TikTok’s latest viral challenge has the world’s teens gluing up their top lips with eyelash adhesive to achieve a poutier look, while parents and health experts look on in dismay. Risking scarring and skin problems, depending on what adhesive is used, it is all worth it for young users eager to gain an online audience.
TikTok is a mobile app that allows users to post short videos, usually 15 seconds long, contributing to what is known in the industry as “fast entertainment.” It has an impressive 500 million active monthly users, is available in 155 countries, and teenagers have downloaded the app are spending an average of 52 minutes on it every single day.
Most noteworthy of all, however, is that TikTok is the first app from a Chinese company to take the world by storm. Its owner, ByteDance, which has suddenly shifted from being a top Chinese online company to a top global player, is now rubbing shoulders with the likes of YouTube and Facebook.
For a typical user such as South African Jaco Ludewig, the attraction of TikTok is its inconsequential nature. “I just love TikTok because I enjoy making people laugh, so it’s a cool app to do exactly that,” he says.
“TikTok democratized video content creation,” says Michael Norris, strategy and research manager at AgencyChina, a marketing and sales agency. “Just like photo-editing apps before it, TikTok made complicated video effects and transitions simple. This gave a huge range of would-be content creators the tools and freedom to make the type of video content they wanted, without the hassle of cutting, editing and re-touching.”
The app is all about providing users with an endless stream 15-second “brain bursts”—cute, pretty, weird, funny or strange video snippets that superficially stimulate and fill up time. Users compete to produce and post small videos of themselves dressing up, putting on makeup, doing outrageous things and generally trying to impress their peers.
“The social platform just makes the most of human competing and dating instincts,” says Professor Diana Derval of DervalResearch who goes on to cite the ‘chameleon effect’, the instinct of everyone, but kids especially, to want to emulate the coolest people around.
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TikTok crossed 1 billion downloads on Apple’s App Store and Google Play in February 2019. Around 633 million of these downloads occurred in 2018, compared to 711 million for Facebook and Instagram’s 444 million. In August 2019, TikTok was the world’s most downloaded social media app with nearly 63 million downloads. India accounts for around a quarter of all downloads to date, but TikTok was also the second most common non-gaming app download in the US that month with 4.2 million installs — a 54% year-on-year increase.
“There are two reasons why TikTok has gained great success in such a short time,” says Zhang Mengmeng, a research analyst at Counterpoint Research. “First of all, before launching TikTok, its Chinese variant Douyin, already gained wide popularity and proved to be a successful product locally. ByteDance was able to carry its experience from Douyin into TikTok. Secondly, ByteDance acquired a competing video sharing site called Musical.ly, which has most of its user base in the United States. By acquiring Musical.ly, it was able to expand its user base for TikTok quickly.”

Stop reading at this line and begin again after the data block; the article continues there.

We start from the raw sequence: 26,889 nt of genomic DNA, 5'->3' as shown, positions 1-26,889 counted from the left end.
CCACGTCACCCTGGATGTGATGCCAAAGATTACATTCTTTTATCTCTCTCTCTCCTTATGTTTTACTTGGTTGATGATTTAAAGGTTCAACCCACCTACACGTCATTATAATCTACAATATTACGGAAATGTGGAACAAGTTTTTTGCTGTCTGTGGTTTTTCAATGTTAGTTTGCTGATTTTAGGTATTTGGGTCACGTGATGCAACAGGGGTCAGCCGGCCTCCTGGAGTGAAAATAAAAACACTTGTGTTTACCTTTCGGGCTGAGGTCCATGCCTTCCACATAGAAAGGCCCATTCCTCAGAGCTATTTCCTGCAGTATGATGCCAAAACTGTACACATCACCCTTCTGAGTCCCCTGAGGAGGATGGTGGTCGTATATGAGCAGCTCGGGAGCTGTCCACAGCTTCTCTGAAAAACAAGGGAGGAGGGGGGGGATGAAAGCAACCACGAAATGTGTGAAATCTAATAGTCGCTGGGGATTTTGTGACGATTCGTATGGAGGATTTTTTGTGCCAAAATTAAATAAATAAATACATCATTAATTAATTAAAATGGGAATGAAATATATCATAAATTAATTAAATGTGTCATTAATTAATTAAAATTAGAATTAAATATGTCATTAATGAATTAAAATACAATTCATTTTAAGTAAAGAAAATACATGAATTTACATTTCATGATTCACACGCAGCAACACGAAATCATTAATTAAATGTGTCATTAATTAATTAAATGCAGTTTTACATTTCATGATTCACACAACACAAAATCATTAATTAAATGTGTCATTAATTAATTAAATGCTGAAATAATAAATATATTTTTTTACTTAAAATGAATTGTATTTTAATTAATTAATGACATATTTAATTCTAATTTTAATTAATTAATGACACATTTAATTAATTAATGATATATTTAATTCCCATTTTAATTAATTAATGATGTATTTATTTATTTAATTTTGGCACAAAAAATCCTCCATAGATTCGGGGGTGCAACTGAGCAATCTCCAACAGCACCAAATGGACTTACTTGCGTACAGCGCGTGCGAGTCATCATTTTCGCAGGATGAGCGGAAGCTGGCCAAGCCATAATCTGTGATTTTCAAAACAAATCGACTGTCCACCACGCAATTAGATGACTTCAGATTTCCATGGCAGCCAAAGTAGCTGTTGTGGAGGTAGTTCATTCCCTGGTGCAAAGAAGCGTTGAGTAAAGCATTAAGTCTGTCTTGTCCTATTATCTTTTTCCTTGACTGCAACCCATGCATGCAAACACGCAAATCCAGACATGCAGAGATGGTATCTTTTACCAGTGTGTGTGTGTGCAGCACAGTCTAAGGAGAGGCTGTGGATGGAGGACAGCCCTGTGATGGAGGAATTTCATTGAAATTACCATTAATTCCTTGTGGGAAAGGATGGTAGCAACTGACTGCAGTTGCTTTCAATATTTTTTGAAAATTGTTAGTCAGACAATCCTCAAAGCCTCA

Former Microsoft engineer Zhang Yiming, now aged 36, founded the parent company ByteDance in 2012. The first app he launched was Jinri Toutiao, which supplies AI-curated news content personalized for users. Douyin launched in 2016 with the international version, TikTok, following in 2017. ByteDance really went international in 2017, after it acquired the US-founded app Musical.ly, and then merged it with TikTok in 2018.
Although ByteDance now operates in more than 100 countries, Norris says that beyond China, the company concentrates on India, Japan and the United States. “Outside those three markets, it’s had a hard time converting downloads to active users. Earlier this year, it was alleged that ByteDance spent $3 million per day on existing social media platforms to encourage downloads, but these rarely resulted in loyal users,” he says.
But it is not doing at all badly. ByteDance has more than a billion monthly active users spread over eight apps. Like most China technology companies including Baidu and Tencent, its corporate structure is that of a variable interest entity, which would allow it to list overseas, even though foreign investors are not allowed to own shares in such Chinese companies. But it has yet to be listed. Estimates put the value of the company at $75 billion, making it the world’s most valuable startup and it counts the likes of General Atlantic, KKR & Co., Sequoia, Softbank and Susquehanna as investors. The founder, Zhang Yiming, appears to own the majority of the shares.
“ByteDance is quite promising from a financial perspective as it generates sizable income through advertising. With a portfolio of apps with high DAU [daily active users], its monetization capabilities are strong and justify its high valuation,” says Zhang.
ByteDance is one of a new wave of Chinese tech companies challenging the older and more established Chinese players, led by BAT — Baidu, Alibaba, Tencent. The founders of these new companies are all at least 10 years younger than those of BAT and are also focused on mobile rather than computer-based platforms.
“It rode the wave of mobile internet brought on by the wide adoption of smartphones as well as the rapid economic growth of the past decade in China,” says Zhang. “Other new Chinese tech companies like Didi, Kuaishou and Meituan also emerged at around the same time. These new founders are not only more ambitious but also have a better international perspective.”
With the huge popularity of TikTok globally, ByteDance is the first Chinese tech company with a serious chance when it comes to competing with the American social media giants such as Facebook and Instagram. It has been able to gain traction internationally in a way that the BAT companies so far have not.
“Seen through the lens of user experience and product design, the emergence of ByteDance — and Douyin in particular — represents a seismic shift in the Chinese startup space,” says Kendra Schaefer, Trivium China Head of Digital Research. “Alibaba, Tencent, and many of China’s other tech giants are good at creating products that meet the needs of their local market, but they started out copycatting, and then gradually employed their user data to hone those products. Douyin jumped out of the gate with a largely original interface that not only spoke to Chinese users, but had a more universal appeal.”